Jun 25 – 29, 2023
Ole-Johan Dahls Hus
Europe/Oslo timezone

P2.27: A simulation study of instant-retrigger technology for pulse pileup correction in clinical photon-counting tomography

Jun 28, 2023, 5:07 PM
Ole-Johan Spiseri (Ole-Johan Dahls Hus)

Ole-Johan Spiseri

Ole-Johan Dahls Hus

Ole Johan Dahls Hus - Oslo Science Park Gaustadalléen 23B, 0373 Oslo


Stevan Vrbaski


Photon-counting technology matured enough to be implemented in clinical computed tomography (CT) scanners with the potential to revolutionize clinical practice due to low imaging noise, uniform spectral weighting, and inherent spectral separation. Photon fluxes in clinical CT can reach up to $10^{8}$ counts mm$^{-2}$s$^{-1}$, imposing significant technical challenges on the counting speed of photon-counting detectors [1]. Pulse pileup is the effect in which two or more photons impinging the same detector pixel are processed as a single event, leading to counting loss and spectral distortion of the signal. In clinical CT, the conditions for pulse pileup to occur are usually met at high tube currents and can be observed inside the lungs or at the edges of the patient’s body. Spectral distortions also have a significant impact on quantitative imaging tasks such as iodine quantification and virtual monochromatic imaging. An effect occurring independently of photon flux is charge sharing due to fluorescence effects and the spreading of a charge cloud, causing multiple counts at lower energies and blurring of the image. Pulse pileup and charge sharing contradict each other to some extent because i) larger pixel sizes reduce charge sharing between pixels while increasing the probability for pulse pileup and ii) faster ASIC helps distinguish single photons in high-flux conditions while reasonably slower detectors allow for integration of split charges created due to the charge sharing. Thus, hardware-based methods are often implemented to correct for one or both effects depending on the detector design and intended application.
In this work, we investigated the potential of instant-retrigger technology developed by DECTRIS Ltd. to improve non-paralyzable detectors in high-flux conditions [2]. Instant retrigger technology re-evaluates the pulse signal after a predetermined deadtime interval after each count and potentially retriggers the counting circuit in case of pulse pileup. The respective deadtime interval is adjustable and accounts for the width of a single photon pulse. The instant-retrigger analytical model was developed and implemented inside the DukeSim CT simulator to generate realistic CT simulations of the XCAT chest [3] phantom containing iodine contrast. DukeSim contains primary ray-tracing and Monte Carlo scattering models, realistic models of CT geometries, and a model of a photon-counting detector including charge sharing model and paralyzable and non-paralyzable detector configurations [4]. For this work, we used a 1.6 mm thick CdTe sensor bulk and 0.5x0.5 mm detector pixel size. The instant-retrigger analytical model [5] was applied after charge sharing and compared against the other two models for the task of material decomposition. Material decomposition is described as:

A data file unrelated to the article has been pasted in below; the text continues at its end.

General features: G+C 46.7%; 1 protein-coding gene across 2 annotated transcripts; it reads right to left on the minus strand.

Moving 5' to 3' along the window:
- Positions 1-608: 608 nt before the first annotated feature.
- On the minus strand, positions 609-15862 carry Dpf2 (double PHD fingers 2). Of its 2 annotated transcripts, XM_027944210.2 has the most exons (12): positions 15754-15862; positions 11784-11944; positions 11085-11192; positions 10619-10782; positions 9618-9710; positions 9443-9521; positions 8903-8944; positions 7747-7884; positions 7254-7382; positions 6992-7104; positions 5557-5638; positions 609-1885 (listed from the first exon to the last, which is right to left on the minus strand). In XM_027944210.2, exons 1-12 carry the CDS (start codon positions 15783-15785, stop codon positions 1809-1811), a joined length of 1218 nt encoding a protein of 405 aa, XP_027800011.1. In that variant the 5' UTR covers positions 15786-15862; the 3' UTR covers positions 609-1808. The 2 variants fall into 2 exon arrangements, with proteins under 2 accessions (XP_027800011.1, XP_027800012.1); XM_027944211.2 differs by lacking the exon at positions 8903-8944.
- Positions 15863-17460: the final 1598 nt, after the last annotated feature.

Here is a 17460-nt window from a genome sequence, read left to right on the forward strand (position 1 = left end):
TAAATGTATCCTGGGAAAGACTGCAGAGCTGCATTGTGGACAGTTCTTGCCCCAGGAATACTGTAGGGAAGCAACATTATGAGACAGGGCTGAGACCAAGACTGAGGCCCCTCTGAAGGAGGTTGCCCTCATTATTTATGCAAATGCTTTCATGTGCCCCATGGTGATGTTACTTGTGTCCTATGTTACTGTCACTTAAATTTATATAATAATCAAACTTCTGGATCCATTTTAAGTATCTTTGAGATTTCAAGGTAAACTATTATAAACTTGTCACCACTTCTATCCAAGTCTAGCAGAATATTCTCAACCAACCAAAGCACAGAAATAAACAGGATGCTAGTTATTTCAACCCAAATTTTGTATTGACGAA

$\mu(E) = \mu_{1}(E)\,x_{1} + \mu_{2}(E)\,x_{2}$
where $\mu_{1}(E)$ and $\mu_{2}(E)$ are known linear attenuation coefficients of basis materials (e.g., soft tissue and bone), $x_{1}$ and $x_{2}$ are energy-independent coefficients (in 2D called basis images/maps), and $\mu(E)$ is the measured value for each voxel. The basis images, which represent the equivalent concentrations of basis materials for each voxel, encode the quantitative information about the voxel composition. Figure 1 shows how the retriggering mechanism improves spectral information in high flux conditions in comparison with slightly slower non-paralyzable and paralyzable detectors. Figure 2 shows decomposed soft tissue and bone maps of the virtual XCAT phantom obtained using the simulation without modeling the pulse pileup effect. Figure 3 shows how the accuracy of material decomposition depends on the retrigger time.
Faster retriggering time improves spectral response and maintains accurate material decomposition in spectral CT. Although retriggering times of 15 ns are achievable with current detectors, more accurate analytical models accounting for variable pulse lengths generated by polychromatic sources might be needed to determine optimal values.
[1] M Danielsson et al Phys Med Biol. (2021), 66(3):03TR01.
[2] T Loeliger et al IEEE NSS/MIC (2012), p. 610–5.
[3] WP Segars et al 4D Med Phys. (2010), 37(9):4902–15.
[4] E Abadi et al IEEE Trans Med Imaging. (2019), 38(6):1457–65.
[5] P Zambon et al, Dectris Ltd., Manuscript in preparation (2023)

Primary author


Dr Adriano Contillo (Elettra Sincrotrone Trieste) Carlo Amato (DKFZ) Dr Ehsan Samei (Duke University) Pietro Zambon (Dectris Ltd.) Renata Longo (UNIVERSITY OF TRIESTE & INFN)

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